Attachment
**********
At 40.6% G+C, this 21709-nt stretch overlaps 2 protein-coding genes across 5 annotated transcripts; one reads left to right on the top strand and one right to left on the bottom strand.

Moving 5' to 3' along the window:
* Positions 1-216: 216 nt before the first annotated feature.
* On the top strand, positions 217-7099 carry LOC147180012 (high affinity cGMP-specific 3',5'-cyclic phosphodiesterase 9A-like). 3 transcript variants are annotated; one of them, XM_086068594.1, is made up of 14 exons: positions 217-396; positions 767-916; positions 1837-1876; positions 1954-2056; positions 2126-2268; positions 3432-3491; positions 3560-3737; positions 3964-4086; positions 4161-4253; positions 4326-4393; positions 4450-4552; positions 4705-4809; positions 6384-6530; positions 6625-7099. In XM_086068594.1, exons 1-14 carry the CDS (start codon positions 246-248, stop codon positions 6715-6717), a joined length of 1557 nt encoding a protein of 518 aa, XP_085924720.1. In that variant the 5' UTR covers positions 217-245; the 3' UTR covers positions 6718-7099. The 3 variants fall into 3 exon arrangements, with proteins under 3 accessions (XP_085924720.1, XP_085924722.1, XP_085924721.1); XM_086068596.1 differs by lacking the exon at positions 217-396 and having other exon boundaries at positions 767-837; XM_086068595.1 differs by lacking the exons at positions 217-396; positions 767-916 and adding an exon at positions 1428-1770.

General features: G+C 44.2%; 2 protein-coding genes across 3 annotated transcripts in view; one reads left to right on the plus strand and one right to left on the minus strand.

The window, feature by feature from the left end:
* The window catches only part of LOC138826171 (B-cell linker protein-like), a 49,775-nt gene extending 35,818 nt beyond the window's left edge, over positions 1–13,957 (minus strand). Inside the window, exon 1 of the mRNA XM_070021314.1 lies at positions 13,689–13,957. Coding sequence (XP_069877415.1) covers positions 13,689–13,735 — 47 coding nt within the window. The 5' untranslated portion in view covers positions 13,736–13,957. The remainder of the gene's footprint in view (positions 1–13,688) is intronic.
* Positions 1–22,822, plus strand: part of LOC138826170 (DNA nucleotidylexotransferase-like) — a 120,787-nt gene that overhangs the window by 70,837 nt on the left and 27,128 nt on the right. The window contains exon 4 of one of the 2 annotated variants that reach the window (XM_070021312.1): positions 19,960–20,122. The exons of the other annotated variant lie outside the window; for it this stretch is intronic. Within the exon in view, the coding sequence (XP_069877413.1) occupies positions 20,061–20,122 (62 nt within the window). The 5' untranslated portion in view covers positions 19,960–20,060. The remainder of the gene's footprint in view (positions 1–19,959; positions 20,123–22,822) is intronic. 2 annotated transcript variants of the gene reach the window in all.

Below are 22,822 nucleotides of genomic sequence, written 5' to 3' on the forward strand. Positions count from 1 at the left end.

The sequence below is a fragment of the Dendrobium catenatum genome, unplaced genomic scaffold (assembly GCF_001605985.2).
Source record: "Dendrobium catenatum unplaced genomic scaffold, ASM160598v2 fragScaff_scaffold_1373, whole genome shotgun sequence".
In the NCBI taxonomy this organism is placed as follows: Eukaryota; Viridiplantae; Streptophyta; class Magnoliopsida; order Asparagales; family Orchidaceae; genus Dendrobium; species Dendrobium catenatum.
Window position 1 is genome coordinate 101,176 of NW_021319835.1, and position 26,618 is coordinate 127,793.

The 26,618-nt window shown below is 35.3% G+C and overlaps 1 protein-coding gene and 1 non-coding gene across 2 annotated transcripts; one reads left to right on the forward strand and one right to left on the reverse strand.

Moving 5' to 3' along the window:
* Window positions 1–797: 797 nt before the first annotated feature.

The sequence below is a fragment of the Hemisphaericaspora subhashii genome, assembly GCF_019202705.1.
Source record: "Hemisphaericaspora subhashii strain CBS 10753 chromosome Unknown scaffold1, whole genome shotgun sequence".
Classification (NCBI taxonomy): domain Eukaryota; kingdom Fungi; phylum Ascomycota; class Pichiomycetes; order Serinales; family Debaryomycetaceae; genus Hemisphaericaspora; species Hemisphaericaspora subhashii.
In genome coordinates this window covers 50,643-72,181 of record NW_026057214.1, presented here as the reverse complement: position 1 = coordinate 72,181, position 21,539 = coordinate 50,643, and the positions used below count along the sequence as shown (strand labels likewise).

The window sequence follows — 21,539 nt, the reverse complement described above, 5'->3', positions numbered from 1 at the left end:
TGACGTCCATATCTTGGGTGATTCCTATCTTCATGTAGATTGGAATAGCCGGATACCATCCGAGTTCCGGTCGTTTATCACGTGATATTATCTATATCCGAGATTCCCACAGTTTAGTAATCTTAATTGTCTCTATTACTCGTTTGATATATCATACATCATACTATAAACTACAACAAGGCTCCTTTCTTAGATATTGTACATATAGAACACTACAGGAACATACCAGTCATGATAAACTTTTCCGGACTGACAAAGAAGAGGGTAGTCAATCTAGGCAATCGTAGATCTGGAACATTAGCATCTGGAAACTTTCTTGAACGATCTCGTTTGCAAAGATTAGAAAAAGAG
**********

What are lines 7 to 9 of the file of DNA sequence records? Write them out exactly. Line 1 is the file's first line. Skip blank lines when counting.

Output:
* The window catches only part of LOC138826171 (B-cell linker protein-like), a 49,775-nt gene extending 35,818 nt beyond the window's left edge, over positions 1–13,957 (minus strand). Inside the window, exon 1 of the mRNA XM_070021314.1 lies at positions 13,689–13,957. Coding sequence (XP_069877415.1) covers positions 13,689–13,735 — 47 coding nt within the window. The 5' untranslated portion in view covers positions 13,736–13,957. The remainder of the gene's footprint in view (positions 1–13,688) is intronic.
* Positions 1–22,822, plus strand: part of LOC138826170 (DNA nucleotidylexotransferase-like) — a 120,787-nt gene that overhangs the window by 70,837 nt on the left and 27,128 nt on the right. The window contains exon 4 of one of the 2 annotated variants that reach the window (XM_070021312.1): positions 19,960–20,122. The exons of the other annotated variant lie outside the window; for it this stretch is intronic. Within the exon in view, the coding sequence (XP_069877413.1) occupies positions 20,061–20,122 (62 nt within the window). The 5' untranslated portion in view covers positions 19,960–20,060. The remainder of the gene's footprint in view (positions 1–19,959; positions 20,123–22,822) is intronic. 2 annotated transcript variants of the gene reach the window in all.

Below are 22,822 nucleotides of genomic sequence, written 5' to 3' on the forward strand. Positions count from 1 at the left end.